I wonder if we are in danger of outlawing child-like faith and relegating non-intellectuals to feel like second class believers. I also wonder whether we pay heed to the warnings previously given to cross-cultural contextualisers, ie, to what extent does incarnationally contextualising the gospel result in a church that is still recogniseable as church within a global, historical and even eschatalogical, context.

Monday, May 22, 2006

An Introverted Welcome?

So one day I went to another church because my family were away and I didn't have transport to commute to my normal church. I just wanted to go to church and not get involved. (Watch "Hank Goes Church Shopping" on Jamie Davies blog (May 12 2006) ... am I the only one to see the megachurch and somewhere underneath all the well-placed cynicism, feel a tiny desire to sometimes just go to church and have no-one need me to do anything today, because today God's going to entertain me?!)

And so as I go in to this definitely-non-megachurch, I don't expect to go there regularly so I don't want to get embroiled in conversation about who I am, investing myself in relationships that aren't actually going to be developed. I body swerve the greeter, realising at the last minute I need a hymn book from him, so discreetly grunt, murmur and take one with minimum interaction. Then at the end of the service I work out the best route past him. I see him looking, weighing up how much he knows he should try to make me feel welcome against the unfriendly vibes I'm giving off. So I throw a nod as I skim past. And I feel his pain, because I am him. He's thinking, as I would, "did I just let God down?" "Have I just made that guy think we don't care?" How often have I felt like that when I just want to speak with my friends at church and so I watch the visitor hoping someone else will speak to them.

Aside ... Why do I hope so fervently to get a seat by myself each morning on the train to college, yet when I get to college I hope equally fervently one of my friends will be in the student common room to sit and chat with?

Back again ... Why is it that when I do speak with a visitor, we can talk for ages if they turn out to be a secure middle class evangelical christian, but we stumble over meaningless small talk if its someone not very much like me. So do I help them feel welcome or valued by our community, by my fumbled and forced conversation? Isn't my welcome a bit false if I struggle to connect with someone who is not like me. ("Like me" and "not like me" are both quite broad categories in my experience)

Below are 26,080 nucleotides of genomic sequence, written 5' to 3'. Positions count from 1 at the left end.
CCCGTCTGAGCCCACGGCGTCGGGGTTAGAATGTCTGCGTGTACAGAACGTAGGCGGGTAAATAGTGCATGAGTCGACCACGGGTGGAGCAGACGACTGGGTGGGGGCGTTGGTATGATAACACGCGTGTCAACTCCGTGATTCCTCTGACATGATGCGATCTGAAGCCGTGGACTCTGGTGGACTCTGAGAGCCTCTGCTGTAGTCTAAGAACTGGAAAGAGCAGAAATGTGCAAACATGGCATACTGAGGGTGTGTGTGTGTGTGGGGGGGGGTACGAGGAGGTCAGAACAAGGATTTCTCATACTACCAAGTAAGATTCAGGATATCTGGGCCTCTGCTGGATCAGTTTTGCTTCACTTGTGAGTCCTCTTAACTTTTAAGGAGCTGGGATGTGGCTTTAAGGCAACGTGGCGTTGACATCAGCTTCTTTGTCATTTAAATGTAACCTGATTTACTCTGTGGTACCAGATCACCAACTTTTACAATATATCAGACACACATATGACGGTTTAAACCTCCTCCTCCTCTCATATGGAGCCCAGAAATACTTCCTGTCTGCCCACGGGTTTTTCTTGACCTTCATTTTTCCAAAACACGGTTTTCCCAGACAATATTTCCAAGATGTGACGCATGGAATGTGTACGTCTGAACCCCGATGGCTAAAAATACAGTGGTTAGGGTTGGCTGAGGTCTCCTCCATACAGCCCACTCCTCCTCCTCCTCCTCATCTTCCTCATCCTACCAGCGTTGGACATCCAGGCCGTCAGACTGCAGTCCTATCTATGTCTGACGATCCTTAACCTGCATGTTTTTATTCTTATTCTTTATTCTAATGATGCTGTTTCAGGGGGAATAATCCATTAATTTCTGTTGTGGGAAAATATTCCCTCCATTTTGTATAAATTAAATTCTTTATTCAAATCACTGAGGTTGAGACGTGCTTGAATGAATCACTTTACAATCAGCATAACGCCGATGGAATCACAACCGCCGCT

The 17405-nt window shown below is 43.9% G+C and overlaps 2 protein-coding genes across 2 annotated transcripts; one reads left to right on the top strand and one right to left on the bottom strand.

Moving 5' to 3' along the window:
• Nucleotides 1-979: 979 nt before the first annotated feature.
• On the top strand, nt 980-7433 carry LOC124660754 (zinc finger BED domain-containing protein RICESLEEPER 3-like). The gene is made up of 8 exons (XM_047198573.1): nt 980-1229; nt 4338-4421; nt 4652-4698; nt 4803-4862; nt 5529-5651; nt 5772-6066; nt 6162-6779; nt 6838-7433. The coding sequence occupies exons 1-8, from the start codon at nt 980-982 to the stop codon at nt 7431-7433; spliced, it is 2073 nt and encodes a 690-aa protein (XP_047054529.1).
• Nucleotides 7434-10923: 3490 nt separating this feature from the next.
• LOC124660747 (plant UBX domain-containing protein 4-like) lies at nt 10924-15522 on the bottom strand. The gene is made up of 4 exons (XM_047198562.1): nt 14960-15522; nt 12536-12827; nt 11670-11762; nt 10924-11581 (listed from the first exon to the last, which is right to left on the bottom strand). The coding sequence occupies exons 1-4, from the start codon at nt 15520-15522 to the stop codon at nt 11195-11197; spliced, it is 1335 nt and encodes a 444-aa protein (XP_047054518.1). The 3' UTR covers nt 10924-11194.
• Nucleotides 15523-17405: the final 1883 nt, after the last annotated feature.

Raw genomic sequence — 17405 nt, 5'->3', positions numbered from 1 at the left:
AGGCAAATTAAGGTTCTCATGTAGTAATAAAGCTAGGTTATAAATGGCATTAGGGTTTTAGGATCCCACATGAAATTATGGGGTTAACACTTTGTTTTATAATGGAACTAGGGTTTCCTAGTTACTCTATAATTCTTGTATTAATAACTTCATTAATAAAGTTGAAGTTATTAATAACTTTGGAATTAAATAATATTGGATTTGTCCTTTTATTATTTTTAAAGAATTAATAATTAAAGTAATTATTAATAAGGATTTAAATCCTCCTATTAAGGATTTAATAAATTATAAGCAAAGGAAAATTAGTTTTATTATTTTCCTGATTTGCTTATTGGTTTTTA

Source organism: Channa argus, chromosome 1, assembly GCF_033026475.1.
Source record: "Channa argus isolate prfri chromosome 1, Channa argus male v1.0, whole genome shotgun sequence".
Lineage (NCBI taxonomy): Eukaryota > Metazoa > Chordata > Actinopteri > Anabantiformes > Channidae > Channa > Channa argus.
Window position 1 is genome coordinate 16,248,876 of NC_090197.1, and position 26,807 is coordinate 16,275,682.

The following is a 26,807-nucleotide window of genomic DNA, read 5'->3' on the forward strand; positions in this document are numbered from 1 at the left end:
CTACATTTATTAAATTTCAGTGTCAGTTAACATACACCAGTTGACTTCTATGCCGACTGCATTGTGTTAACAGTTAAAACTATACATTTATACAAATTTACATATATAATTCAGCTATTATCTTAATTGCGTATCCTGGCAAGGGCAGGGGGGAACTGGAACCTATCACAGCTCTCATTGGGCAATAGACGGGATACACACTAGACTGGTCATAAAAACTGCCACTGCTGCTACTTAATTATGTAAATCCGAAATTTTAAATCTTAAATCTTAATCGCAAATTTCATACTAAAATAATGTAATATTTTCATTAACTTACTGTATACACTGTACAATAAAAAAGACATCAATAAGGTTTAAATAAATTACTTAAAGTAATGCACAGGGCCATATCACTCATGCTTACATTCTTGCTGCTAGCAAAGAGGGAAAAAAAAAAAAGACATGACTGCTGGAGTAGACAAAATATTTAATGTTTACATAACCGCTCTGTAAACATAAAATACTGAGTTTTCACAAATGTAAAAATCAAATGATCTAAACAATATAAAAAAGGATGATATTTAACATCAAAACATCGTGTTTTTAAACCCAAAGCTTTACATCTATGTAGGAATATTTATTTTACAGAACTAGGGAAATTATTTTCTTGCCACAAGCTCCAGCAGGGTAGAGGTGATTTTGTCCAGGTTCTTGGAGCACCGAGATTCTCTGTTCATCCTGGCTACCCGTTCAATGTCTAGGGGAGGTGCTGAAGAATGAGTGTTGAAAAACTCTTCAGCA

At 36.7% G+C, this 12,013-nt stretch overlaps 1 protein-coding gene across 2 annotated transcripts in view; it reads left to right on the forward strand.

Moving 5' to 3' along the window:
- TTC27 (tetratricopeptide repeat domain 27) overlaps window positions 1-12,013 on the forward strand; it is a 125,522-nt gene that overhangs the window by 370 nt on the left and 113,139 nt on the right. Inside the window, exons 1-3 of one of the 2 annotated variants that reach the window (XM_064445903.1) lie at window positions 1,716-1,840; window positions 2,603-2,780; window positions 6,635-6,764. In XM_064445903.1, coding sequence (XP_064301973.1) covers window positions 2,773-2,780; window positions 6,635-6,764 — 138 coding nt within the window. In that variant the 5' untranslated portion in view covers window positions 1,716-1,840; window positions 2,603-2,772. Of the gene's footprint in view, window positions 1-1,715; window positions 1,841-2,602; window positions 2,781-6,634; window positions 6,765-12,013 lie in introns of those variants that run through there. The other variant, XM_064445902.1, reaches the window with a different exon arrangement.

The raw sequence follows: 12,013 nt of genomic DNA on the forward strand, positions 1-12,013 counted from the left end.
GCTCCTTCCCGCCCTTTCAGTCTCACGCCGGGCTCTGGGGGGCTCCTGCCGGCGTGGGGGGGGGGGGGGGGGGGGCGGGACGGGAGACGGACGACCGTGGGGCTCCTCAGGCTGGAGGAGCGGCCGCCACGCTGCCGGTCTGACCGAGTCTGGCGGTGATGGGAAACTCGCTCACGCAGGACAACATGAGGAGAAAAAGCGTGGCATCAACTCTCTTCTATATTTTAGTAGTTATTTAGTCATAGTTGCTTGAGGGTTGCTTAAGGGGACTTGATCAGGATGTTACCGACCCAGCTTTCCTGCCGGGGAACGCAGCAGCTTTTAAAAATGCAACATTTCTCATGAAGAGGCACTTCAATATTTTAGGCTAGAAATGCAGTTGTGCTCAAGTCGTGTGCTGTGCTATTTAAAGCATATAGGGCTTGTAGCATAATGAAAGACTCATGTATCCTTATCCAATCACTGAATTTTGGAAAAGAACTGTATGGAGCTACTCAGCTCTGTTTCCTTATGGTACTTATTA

Perhaps the best way for a visitor to experience our community is through relationships built outside the church so if they do come in, they come already in relationship with someone from the church, hence the importance of being incarnationally missional. But in reality there will always be visitors who come alone, for hundreds of different reasons.

How do we genuinely welcome those different from ourselves? Is welcome always about conversation? Perhaps its freedom not to have conversation. Perhaps its an offer of a lift home. What is "welcome" for those who feel threatened by their difference?

Friday, May 19, 2006

Who gives a fig

So I'm looking for a fig tree ... actually, since I'm taking my blog title from the Bible verse, Micah 4:4, I'm also looking for a vine:

"Every man will sit under his own vine and under his own fig tree ..." (NIV, 1984)

Perhaps I'm attracted to this vision of the kingdom of God because, although I believe in community, deep down I'm inherently individualist. Maybe, or maybe I'm introverted rather than individualist ... but I do think its a vision of a pretty good home, and right now I don't feel quite at home. Its a vision of abundance without being ostentatious, a vision of simplicity that is sufficient. Its a vision where I and my neighbour share true contentment. But its not my current experience.

And so I do give a fig. I'm looking forward to the fig tree. But for this life, the fig tree is growing (much like a mustard tree I suspect) and the vine is being prepared. I been allowed to see some of the cultivation phase, but I'm pretty sure most of the growth and preparation I don't see. I'd like to use this blog to share what I do see, and to speculate with others on what we don't get to see.

PS. Maybe its a vision that reflects Eden, where the fig leaves are still on the tree! (In which case its a good job we get our own tree to sit under!).